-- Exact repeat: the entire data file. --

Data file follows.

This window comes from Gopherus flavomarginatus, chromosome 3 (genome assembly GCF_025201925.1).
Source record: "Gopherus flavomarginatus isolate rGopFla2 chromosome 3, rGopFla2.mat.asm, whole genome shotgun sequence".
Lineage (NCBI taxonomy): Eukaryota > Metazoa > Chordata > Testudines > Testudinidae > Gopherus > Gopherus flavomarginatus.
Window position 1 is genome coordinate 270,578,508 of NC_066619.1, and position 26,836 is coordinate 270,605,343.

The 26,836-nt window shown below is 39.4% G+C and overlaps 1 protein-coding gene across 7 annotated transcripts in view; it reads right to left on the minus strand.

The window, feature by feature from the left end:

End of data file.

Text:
This window comes from Gopherus flavomarginatus, chromosome 3 (genome assembly GCF_025201925.1).
Source record: "Gopherus flavomarginatus isolate rGopFla2 chromosome 3, rGopFla2.mat.asm, whole genome shotgun sequence".
Lineage (NCBI taxonomy): Eukaryota > Metazoa > Chordata > Testudines > Testudinidae > Gopherus > Gopherus flavomarginatus.
Window position 1 is genome coordinate 270,578,508 of NC_066619.1, and position 26,836 is coordinate 270,605,343.

The 26,836-nt window shown below is 39.4% G+C and overlaps 1 protein-coding gene across 7 annotated transcripts in view; it reads right to left on the minus strand.

The window, feature by feature from the left end: